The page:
The PDA had no keyboard; I used the onscreen keyboard by tapping the touch screen with the stylus. It took forever, and there wasn't much space to write anything onscreen.

I could have used the handwriting feature, which lets you scribble on the screen like a notepad and then transcribes it, but I draw Os a funny way and the PDA never translated them into Os.

Anyway, in spite of the slow pace and small space to write, I jotted down dozens of story ideas on that PDA. I tend to write in a very wordy way while using a regular keyboard; I think the PDA forced me to be concise, which as good for me.

aishia
Post 5

@Hawthorne - I sure hear the name iPad a lot lately. Call me traditional, but when I think about mobile computing technology I still tend to think mostly of just laptops.

The iPad can't escape my notice, though, because it's popping up everywhere I go lately. I went to a drive-through espresso coffee place this week, and when I paid with my credit card the woman inside the tiny building didn't hand me a paper receipt to sign. Do you know what she did hand me?

That's right. An iPad with an app to sign receipts digitally on the screen and a stylus! I was a bit startled, but signed it all right and passed it back into the espresso building without incident. It got me thinking, though.

The iPad is really expensive. Isn't handing it out into a customer's car dangerous? I know they're trying to be innovative and use technology more, but it seems so risky when somebody could just drive off with it.

What I'm wondering is this: do iPads have some sort of tracking device inside that could easily be connected to a specific owner? Maybe the coffee place wasn't worried because anybody who stole the iPad would still have the device linked to them. Maybe, even, they could find the thief using GPS.

Hawthorne
Post 4

If you want a great wireless mobile computing device that can handle heavy graphics work, such as photography and editing hundreds of photos, you should try an iPad.

The iPad is considered a great device for photographers to take to the field with them. It's about the size of a Netbook, but has a much more powerful processor, a touch screen interface, and enough memory to upload several camera cards worth of footage before you have to clear it onto something else like an external hard drive.

As a photographer, this is really exciting for me. I just got hold of an iPad for the first time the other day, and I already love it to pieces.

I used to haul around a heavy regular laptop because a Netbook just couldn't handle the kind of graphics editing software I use for my work, but I have a feeling the iPad is here to stay.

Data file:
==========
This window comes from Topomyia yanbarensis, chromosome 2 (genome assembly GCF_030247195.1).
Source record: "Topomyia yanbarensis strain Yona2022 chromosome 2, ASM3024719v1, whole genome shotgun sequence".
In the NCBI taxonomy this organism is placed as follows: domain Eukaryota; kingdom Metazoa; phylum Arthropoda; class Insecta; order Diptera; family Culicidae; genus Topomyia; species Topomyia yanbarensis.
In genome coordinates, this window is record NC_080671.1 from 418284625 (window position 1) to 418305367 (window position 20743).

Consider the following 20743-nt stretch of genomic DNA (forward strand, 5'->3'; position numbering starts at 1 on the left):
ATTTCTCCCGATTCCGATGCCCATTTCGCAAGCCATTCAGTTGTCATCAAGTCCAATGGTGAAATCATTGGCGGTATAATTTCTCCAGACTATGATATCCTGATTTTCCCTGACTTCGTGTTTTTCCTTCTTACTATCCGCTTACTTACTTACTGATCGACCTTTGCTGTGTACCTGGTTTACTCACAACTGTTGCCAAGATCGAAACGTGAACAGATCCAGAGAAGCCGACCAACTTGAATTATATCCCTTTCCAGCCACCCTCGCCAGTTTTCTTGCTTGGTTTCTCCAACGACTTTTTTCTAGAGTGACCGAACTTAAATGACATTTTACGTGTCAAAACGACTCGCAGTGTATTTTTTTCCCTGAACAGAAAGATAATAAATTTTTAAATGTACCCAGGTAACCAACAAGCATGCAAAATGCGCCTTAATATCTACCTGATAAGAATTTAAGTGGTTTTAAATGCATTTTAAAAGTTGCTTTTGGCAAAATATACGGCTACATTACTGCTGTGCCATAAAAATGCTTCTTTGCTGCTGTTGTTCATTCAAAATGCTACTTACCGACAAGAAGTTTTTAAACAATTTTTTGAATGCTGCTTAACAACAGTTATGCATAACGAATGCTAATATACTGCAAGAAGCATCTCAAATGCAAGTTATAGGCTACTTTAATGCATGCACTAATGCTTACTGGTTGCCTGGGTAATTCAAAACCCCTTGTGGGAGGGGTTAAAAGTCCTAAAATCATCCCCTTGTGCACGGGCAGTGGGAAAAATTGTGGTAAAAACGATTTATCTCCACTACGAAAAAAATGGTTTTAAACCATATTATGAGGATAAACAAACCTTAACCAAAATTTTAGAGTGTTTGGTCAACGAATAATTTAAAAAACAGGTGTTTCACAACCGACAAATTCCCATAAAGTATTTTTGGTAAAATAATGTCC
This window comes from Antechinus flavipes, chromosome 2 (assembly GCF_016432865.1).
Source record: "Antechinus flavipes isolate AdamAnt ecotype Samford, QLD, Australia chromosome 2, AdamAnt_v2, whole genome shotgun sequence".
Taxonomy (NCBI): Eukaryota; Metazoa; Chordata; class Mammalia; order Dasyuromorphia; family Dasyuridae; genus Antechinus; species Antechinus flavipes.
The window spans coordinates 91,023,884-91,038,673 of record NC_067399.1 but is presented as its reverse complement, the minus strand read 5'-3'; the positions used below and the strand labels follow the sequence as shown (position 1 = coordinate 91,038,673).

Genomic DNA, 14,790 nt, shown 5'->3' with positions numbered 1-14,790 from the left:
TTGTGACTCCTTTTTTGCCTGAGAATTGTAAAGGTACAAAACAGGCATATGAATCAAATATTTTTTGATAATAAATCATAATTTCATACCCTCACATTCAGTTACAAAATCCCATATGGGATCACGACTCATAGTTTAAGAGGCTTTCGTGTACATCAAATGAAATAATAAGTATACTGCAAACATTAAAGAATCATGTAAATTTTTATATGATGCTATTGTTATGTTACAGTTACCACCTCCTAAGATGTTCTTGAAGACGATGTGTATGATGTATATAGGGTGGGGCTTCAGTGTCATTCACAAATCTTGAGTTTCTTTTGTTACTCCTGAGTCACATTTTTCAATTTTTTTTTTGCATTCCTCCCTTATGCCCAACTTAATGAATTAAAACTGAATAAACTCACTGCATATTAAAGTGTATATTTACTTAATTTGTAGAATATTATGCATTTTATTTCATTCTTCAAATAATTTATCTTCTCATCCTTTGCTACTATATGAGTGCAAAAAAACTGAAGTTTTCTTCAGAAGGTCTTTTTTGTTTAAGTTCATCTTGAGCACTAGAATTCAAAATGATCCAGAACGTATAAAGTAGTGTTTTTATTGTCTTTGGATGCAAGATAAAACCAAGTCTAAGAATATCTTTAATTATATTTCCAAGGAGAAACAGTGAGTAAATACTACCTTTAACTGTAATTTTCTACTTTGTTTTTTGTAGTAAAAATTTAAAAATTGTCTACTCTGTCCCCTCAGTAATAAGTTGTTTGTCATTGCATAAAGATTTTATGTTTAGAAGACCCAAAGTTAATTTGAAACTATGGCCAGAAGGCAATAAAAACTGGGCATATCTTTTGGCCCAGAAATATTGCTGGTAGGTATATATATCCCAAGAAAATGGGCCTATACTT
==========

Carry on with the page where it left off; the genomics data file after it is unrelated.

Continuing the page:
ahain
Post 3

@LisaLou - I love my Netbook so much! As far as mobile computers go, Netbooks are actually superior to a regular sized laptop in one aspect: battery life. My Netbook, an ASUS EEE (pronounced "triple-E") PC, last a full eleven hours when the battery has just been charged.

That's with all of the settings cranked down, of course -- power saver mode is on, the screen's brightness is dimmed, and the sound is off. However, even with all of that on and set to regular levels the Netbook lasts a good eight hours, which is about four times as long as the average laptop's battery life.

A Netbook suits my needs. It can do all the things that I require of a computer: browse web sites, play music, play movies, chat on Skype with my friends via the built in web cam and speakers, and do word processing.

I edit novels for a living, and the Netbook works great for that, so I don't even own a regular sized computer. It's great, I can take work anywhere with me now!

sunshined
Post 2

I remember taking many family vacations with just a few books to read and an activity book to work on. Now, it is hard to imagine taking a trip without loading up the DVDs. I used to think this was a luxury, but with a family of young, growing kids, I have found it to be a lifesaver.

Having the ability to watch movies in the van makes such a difference when taking a trip. It really helps keep them entertained and not so fidgety. I try to pack some movies they have not seen before - this also helps the attention span and keeps them from fighting over which movie to watch.

LisaLou
Post 1

Sometimes you wonder how we ever managed without all of these mobile computing systems to choose from. I have used many of them and prefer different ones for different reasons. I love my smart phone because it is small, lightweight and I can easily check my email, facebook and twitter.

If I am going to be away from home for awhile though, I prefer to have something a little bigger for internet access than just my phone. That is when I use my Netbook most of the time. It is the perfect size for traveling because it is bigger than my smartphone, but not as big or heavy as a regular laptop.